All posts by Mirela Roncevic

I [Still] Want My Wikipedia!

Over 11 years ago, I co-wrote and edited an article for Library Journal with three librarians (during my days as Senior Book Review Editor for the magazine), whom I asked to test Wikipedia as a bona fide research tool at a time most scholars were adamantly resisting it. This article was published some five years after Wikipedia first launched, which was in 2001. In the article, I Want My Wikipedia!, a younger version of me wondered, “But like any form of government, democracy faces a unique set of problems: once given the power (to edit), will people abuse it?”

To give the article more balance, I recruited three librarians and subject specialists whom I had worked with on other LJ-related endeavors—Barry X. Miller (pop culture), Karl Helicher (current affairs), and Teresa Berry (science)—and asked each to give their verdict on the source’s authenticity. After reading their lengthy reviews, I concluded that “while there are still reasons to proceed with caution when using a resource that takes pride in limited professional management, many encouraging signs suggest that (at least for now) Wikipedia may be granted the librarian’s seal of approval.” Continue reading I [Still] Want My Wikipedia!

New Bowker report reveals self-publishing ISBNs climbed 8 percent between 2015 and 2016

Just in from Bowker:

New Bowker report reveals maturation and stabilization in the self-publishing industry

Since 2011, International Standard Book Numbers (ISBNs) for self-published titles have climbed 218.33%, according to the latest report from Bowker. A total of 786,935 ISBNs were assigned to self-published titles in 2016; in 2011, that number was 247,210. Continue reading New Bowker report reveals self-publishing ISBNs climbed 8 percent between 2015 and 2016

Major plays and musicals come to Alexander Street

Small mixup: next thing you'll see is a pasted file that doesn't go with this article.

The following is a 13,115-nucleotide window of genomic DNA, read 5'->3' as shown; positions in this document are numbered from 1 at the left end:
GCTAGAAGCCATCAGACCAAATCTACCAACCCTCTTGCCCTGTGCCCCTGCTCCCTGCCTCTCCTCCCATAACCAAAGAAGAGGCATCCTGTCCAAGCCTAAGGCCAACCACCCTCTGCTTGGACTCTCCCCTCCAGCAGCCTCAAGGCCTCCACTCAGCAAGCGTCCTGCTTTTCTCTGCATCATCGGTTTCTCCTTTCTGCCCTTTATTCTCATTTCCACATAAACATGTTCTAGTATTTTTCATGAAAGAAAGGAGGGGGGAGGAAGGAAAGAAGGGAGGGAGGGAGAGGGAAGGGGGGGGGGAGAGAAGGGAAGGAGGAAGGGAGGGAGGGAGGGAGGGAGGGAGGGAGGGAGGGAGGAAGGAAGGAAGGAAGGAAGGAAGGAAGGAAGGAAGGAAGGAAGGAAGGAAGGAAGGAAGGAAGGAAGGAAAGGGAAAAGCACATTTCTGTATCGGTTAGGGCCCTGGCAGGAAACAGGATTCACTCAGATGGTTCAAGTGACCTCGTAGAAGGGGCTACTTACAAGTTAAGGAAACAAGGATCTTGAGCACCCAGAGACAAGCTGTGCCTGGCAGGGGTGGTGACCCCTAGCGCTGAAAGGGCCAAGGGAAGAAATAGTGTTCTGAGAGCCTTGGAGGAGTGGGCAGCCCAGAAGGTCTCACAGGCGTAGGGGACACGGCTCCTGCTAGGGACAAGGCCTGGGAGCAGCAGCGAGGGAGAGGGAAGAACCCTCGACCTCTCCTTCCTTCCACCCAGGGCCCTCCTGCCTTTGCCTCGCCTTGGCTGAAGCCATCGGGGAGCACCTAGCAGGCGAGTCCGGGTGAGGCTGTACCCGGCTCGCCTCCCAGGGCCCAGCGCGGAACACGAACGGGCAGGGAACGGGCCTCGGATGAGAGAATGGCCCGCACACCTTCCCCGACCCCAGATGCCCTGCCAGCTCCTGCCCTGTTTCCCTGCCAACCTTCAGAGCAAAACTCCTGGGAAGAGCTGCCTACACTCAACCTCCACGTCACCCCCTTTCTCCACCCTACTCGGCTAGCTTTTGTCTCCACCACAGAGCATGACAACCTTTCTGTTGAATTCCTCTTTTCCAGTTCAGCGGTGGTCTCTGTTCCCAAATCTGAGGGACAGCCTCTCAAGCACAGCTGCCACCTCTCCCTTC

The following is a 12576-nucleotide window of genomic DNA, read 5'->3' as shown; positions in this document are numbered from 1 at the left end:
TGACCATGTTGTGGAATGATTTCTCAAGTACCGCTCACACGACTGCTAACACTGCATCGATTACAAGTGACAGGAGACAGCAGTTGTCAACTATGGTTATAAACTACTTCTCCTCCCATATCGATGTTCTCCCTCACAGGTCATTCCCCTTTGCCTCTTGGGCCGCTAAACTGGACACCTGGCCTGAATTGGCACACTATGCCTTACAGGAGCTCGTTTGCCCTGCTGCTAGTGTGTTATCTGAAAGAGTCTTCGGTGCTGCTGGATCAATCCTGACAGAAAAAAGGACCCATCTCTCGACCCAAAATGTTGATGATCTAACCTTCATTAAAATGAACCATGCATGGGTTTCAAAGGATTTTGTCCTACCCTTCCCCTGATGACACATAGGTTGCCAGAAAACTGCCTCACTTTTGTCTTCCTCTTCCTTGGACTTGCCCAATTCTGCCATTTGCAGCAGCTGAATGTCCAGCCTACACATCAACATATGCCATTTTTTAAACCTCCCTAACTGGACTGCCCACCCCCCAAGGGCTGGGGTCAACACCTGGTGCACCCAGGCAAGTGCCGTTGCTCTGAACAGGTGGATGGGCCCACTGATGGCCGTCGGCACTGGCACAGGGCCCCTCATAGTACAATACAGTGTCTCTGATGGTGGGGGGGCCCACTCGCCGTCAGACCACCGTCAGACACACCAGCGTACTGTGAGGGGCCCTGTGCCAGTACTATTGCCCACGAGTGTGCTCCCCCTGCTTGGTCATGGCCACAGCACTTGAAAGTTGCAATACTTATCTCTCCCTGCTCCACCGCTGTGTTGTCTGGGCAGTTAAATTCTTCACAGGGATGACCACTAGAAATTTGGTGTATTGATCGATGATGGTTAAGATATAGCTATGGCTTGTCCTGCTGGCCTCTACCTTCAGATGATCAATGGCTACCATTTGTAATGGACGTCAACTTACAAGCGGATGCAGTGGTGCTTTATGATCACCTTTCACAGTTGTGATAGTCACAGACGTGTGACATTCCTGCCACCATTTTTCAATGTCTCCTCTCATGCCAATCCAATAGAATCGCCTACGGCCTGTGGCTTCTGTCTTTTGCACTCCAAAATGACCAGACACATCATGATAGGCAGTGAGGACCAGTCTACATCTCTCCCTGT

Just in:

Alexandria, VA (August, 2017) – Now students and researchers can be immersed in the work of award-winning writers, actors and directors in action, whenever and wherever they are. BroadwayHD is one of the most important distributors of current Broadway plays and musicals – distributed exclusively to libraries via the Alexander Street™ platform.

An essential collection for students and researchers of the performing arts, The BroadwayHD Collection provides a unique pathway to uncovering critical insights only available from experiencing live performance. Encompassing 25 award-winning live Broadway plays and musicals featuring such luminaries as James Earl Jones, Jane Krakowski, Ed Harris, Jennifer Garner and Kevin Kline, this content is exclusively available from Alexander Street for worldwide educational streaming. Curated especially for performing arts scholars, The BroadwayHD Collection is also invaluable for studies in drama, music, dance and literature. Continue reading Major plays and musicals come to Alexander Street

ODILO chosen by European Commission to help boost literacy in schools

​​​​​​​Just in:

Denver, CO, August 15, 2017 – ODILO, a global leader in the eBook industry, has been selected by the European Commission to provide their digital reading platform to European schools and universities.

Improving literacy and reading comprehension in schools has become one of the main challenges across Europe. With the support from the Commission, ODILO can now provide innovative and affordable solutions to assist schools and universities in their own reading plan implementations. Continue reading ODILO chosen by European Commission to help boost literacy in schools

Defending the honor of ebooks (and innovation)

Is the ebook a dead format? How eBooks lost their shine. The Reason Actual Books Are So Much More Memorable Than Ebooks. US Ebook Sales Decline. These are some of the headlines I’ve seen recently perpetuating the (suddenly popular) notion that ebooks are not ‘in’ anymore. That they have somehow failed us. That nothing compares to the reading of actual physical objects in the world. That the challenges the publishing industry has seen with ebooks (i.e., declining sales) point in the direction of a ‘format’ on the verge of dying.

Such articles aren’t only written by informed bloggers and journalists but also by industry professionals with significant experience in the publishing and library and information science markets, particularly those catering to consumers and public libraries. They exhibit a great deal of knowledge and sensible arguments about the challenges the publishing community (trade, in particular) has had with ebooks, focusing largely on the shortfalls of various business models to deliver revenue as predictable as revenue from print, the technological issues associated with ‘formats’  that haven’t been able to deliver a fully satisfying reading experience, and, not to be overlooked, the fierce competitiveness within the market itself, which has often resulted in ‘the powerful’  thriving even if their offerings were inferior to those by various start-ups (most of which perished in recent years).